Define Enlightenment/Define Awakening

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heidi
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Define Enlightenment/Define Awakening

Post by heidi » Mon Sep 08, 2008 12:08 am

Define Enlightenment/Define Awakening - be my guest. I'd love to hear what your brains have to say about it. :)

Some say it is the release of suffering. I'm being pragmatic here. Some say it's release of little self/ego (which causes suffering) and entering into a non-dualistic state despite our dualistic nature - by whatever means they contrive, as the path to such a goal - hence all these books and sites and works and pointers.

Some would agree that it's consciousness of the human condition and the bigger oneness of all - everything - and with that consciousness - pure simple consciousness/witnessing - comes understanding, realization and release (no judgment) - transcendence. But release of what? Suffering? (well, then that's judgment) Certainly not thinking. :lol:

Non-Thinking - I think not, as recent posts posted by enlightened or awakened folks prove. :) Are enlightenment and awakening the same thing? Or does one awaken to realize his enlightenment? Or, does one awaken to see his humanity and accept it without judgment (is that enlightened?) And when he does, does not his ego still help him to realize and define whatever it is?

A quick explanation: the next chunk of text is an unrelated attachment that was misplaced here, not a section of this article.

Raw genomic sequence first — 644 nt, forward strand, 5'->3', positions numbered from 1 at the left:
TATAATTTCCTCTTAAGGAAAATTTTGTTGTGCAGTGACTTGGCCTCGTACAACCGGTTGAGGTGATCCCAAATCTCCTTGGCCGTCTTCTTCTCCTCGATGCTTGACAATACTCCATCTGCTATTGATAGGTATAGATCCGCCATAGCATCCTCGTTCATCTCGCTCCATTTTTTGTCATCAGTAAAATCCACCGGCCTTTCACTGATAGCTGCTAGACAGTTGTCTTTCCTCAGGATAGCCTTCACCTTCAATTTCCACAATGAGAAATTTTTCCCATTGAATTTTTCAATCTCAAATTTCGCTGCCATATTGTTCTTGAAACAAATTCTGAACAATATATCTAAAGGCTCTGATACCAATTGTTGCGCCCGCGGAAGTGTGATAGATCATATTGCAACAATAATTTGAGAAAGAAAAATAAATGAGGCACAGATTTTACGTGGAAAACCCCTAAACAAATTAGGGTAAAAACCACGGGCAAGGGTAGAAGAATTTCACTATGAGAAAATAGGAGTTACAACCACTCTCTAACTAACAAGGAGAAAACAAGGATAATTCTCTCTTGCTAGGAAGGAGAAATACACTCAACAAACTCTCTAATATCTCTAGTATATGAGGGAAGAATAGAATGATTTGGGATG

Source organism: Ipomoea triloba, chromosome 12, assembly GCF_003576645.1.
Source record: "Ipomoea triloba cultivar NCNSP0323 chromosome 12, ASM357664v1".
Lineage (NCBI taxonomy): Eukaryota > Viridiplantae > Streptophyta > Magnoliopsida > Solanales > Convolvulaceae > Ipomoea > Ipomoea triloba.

To me, it's all about peace.
A few questions to wrap your enlightened minds around.
Heidi
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Re: Define Enlightenment/Define Awakening

Post by HermitLoon » Mon Sep 08, 2008 3:19 am

In the absolute peace of the experience of "The Real", the compulsive urge to label and define the indescribable experience evaporates - "stillness speaks".
Peace

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Re: Define Enlightenment/Define Awakening

Post by Sighclone » Mon Sep 08, 2008 6:34 am

Buddha said it is the absence of suffering - a convenient negative definition, leaving much unsaid. Eckhart said it is the natural state of felt oneness with Being, and also that business of "an emanation of love and joy and complete presence and openness toward all beings."

Not being enlightened, I can swing the axe at those who make that claim without risking attack to my "status." I'd like to add humility and modesty as being a demonstration of enlightenment. I never see that in Ram Dass, for example - I consider him to be very egoic, and I always have. So the non-egoic demonstration of true humility and welcoming acceptance of all people will be the "fruits" of true enlightenment.

Namaste, Andy
A person is not a thing or a process, but an opening through which the universe manifests. - Martin Heidegger
There is not past, no future; everything flows in an eternal present. - James Joyce

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Re: Define Enlightenment/Define Awakening

Post by heidi » Mon Sep 08, 2008 3:13 pm

Thanks HL, nice to see you here again. :)